Leicestershire, a central county of England, bordering on the counties of Nottingham, Lincoln, Rutland, Northampton, Warwick, Stafford, and Derby; area, 797 sq. m.; pop. in 1871, 269,311. The surface consists almost entirely of gently rising hills, but nowhere presents any bold features. It is chiefly included in the basin of the Trent, the principal tributary of which in Leicestershire is the Soar (anc. Leire). The Avon, a tributary of the Severn, forms the S. boundary for nearly 8 m.; and the Welland, which falls into the Wash, for about 17 m., separating Leicester from Northamptonshire. The E. portion of the county belongs to the lias formation, and the W. to the sandstone. Coal exists to a considerable extent in the west. Limestone, gypsum, slate, whetstones, and clay are also found. The climate is mild and genial. The soil is loamy, and varies in fertility. The best soils are generally kept in pasture, for which the county is preeminent. The principal crop is barley; but wheat, oats, and beans are extensively cultivated. Leicestershire has long been famous as a hunting county, Melton-Mowbray being the headquarters of the sportsmen.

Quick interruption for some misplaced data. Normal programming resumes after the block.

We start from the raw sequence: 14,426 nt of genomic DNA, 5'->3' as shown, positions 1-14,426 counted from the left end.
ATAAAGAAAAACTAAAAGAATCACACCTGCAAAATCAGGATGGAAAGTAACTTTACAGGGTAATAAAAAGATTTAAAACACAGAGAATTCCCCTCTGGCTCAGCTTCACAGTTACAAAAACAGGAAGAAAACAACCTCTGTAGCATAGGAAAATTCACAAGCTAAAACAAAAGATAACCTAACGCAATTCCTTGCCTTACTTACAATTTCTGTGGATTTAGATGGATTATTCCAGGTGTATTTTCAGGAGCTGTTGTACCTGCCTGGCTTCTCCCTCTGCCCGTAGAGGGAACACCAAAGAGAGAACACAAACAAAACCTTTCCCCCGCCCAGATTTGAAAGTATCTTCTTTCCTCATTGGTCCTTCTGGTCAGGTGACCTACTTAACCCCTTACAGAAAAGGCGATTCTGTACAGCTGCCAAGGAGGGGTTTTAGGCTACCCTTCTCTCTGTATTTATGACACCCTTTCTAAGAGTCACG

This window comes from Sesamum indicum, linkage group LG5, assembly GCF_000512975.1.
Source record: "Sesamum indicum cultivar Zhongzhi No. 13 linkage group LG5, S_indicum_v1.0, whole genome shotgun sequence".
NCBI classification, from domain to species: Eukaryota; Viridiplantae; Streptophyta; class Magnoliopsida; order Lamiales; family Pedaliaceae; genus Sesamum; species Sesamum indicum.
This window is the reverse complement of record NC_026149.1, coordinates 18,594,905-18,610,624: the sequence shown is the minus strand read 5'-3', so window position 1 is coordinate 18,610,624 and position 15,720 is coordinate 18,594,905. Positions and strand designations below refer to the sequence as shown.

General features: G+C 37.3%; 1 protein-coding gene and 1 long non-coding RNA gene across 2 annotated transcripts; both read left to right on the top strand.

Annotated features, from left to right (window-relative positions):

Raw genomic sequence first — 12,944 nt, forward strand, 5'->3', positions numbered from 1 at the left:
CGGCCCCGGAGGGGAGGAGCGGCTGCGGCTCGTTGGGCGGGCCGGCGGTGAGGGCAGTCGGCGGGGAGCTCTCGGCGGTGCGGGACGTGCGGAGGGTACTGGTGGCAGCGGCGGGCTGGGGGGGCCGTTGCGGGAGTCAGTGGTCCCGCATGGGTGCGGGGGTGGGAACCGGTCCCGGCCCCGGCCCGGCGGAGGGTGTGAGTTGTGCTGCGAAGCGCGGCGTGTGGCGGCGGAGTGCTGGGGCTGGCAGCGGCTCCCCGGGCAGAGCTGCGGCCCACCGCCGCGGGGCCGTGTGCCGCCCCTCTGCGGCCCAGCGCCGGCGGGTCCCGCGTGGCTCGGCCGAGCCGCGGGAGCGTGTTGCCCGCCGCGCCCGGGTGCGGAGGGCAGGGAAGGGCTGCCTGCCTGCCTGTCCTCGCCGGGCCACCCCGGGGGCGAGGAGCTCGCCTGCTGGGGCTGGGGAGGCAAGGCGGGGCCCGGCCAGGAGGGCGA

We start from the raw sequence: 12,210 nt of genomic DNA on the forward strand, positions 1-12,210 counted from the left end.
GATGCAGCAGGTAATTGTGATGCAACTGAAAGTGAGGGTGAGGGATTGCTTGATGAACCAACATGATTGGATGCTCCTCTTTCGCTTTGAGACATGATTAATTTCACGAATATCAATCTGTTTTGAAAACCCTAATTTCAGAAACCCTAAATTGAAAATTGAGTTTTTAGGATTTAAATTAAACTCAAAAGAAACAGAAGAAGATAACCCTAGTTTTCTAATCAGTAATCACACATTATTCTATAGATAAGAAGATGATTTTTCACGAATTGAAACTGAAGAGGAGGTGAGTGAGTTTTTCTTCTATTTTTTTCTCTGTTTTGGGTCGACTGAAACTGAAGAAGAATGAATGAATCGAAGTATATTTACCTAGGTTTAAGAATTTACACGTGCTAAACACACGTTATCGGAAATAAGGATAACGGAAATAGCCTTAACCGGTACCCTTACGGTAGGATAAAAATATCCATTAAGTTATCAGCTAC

The chief towns are Leicester (the county town), Ash-by-de-la-Zouch, Bosworth, Market-Harborough, Lutterworth, Melton-Mowbray, Mount Sorrel, Whitwick, and Castle Donnington.